Taken as a whole, the Fair is a wonderful place to meet new people, learn all kinds of new stuff, and to get a dose of encouraging reaffirmation that the hard work of self-sufficiency and homesteading is worth the effort.

I also think the Fair is a sweet, romantic place, and for the second year in a row my wife and I will be celebrating our anniversary by attending the Fair in Belton, Texas. For me to anxiously look forward to attending anything that will include a large crowd is out of character (for more on that, see: Hermitize – A Sibling Conversation), but I have to say this: the Fair is great. In the case of the Belton Fair, the facilities are amazing, the hotel next door is great, and no doubt the Fair will be fantastic, so if you are in Texas make plans now to attend. You will not regret it. For what it’s worth, I'll be the antisocial one ...

Bags of seeds
Photo by Fotolia/gennaro coretti

Keep Your Paved Roads ...

JerryRecently, I overheard a conversation during a local civic gathering. The conversation was among several individuals who were new arrivals to the community (most had moved in less than a year ago). They were talking about how much we/they needed paved roads! Instantly, my hackles went up. I mean, I like these people — at least, I want to like them — but they are talking crazy talk.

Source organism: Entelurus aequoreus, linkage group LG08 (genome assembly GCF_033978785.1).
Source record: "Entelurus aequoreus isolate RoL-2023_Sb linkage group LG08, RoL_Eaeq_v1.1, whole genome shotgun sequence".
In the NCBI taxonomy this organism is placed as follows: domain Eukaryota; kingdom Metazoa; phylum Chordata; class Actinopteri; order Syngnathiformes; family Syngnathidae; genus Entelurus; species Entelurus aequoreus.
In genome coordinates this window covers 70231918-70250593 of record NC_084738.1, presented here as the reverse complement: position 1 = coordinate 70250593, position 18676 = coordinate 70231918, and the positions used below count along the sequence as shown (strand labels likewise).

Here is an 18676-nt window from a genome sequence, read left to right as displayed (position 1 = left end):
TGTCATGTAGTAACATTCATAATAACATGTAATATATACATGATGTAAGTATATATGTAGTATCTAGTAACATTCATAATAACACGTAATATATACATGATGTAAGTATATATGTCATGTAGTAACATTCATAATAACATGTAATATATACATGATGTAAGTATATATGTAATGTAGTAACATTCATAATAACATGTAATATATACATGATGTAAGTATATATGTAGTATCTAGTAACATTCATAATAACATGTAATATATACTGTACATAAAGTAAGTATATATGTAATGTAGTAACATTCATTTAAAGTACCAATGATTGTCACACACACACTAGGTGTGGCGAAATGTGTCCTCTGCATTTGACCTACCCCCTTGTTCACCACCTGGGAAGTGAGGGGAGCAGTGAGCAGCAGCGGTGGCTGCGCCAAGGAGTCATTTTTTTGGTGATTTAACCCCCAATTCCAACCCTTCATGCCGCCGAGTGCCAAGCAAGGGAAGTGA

I should say that my family goes back to 1835 in this community; even if I was born and raised in the big city of Houston, this is my home.

I spent much time during my youth in this community. I roamed my grandparent's property (the same property that's been in the family since 1835) picking stuff up, riding dirt bikes, and building barbed wire fences — fun stuff. I spent lots of time running those gravel roads they were talking about paving. Those gravel roads are near and dear to my heart. I learned to drive on those! You can't and shouldn't pave paradise.

I know, I know, you are probably thinking, change happens, and this guy needs to get over it, but I don't like this change! What's next, a convenience store on the corner and a coffee shop down the road? I mean, really, don't move to the country and then try to make it the city. That defeats the whole purpose, doesn't it?

But I'm forced back to reality; I know deep down that this change will take place, and that I'm just being nostalgic for a time that has long passed. So I offer these words of advice for all those planning to move to their little piece of paradise in the country:

1. Remember that there are people whose roots run deep in paradise and who may be happy with paradise just the way it is; this was their paradise before it was yours.

2. Learn how to drive on unpaved roads; slow down, move over, and wave when you meet someone going the other way. Maybe even stop and strike up a conversation. That guy in the monster truck you are frowning at might just be the guy you need to pull your compact car out of the ditch the next time a gully washer comes through.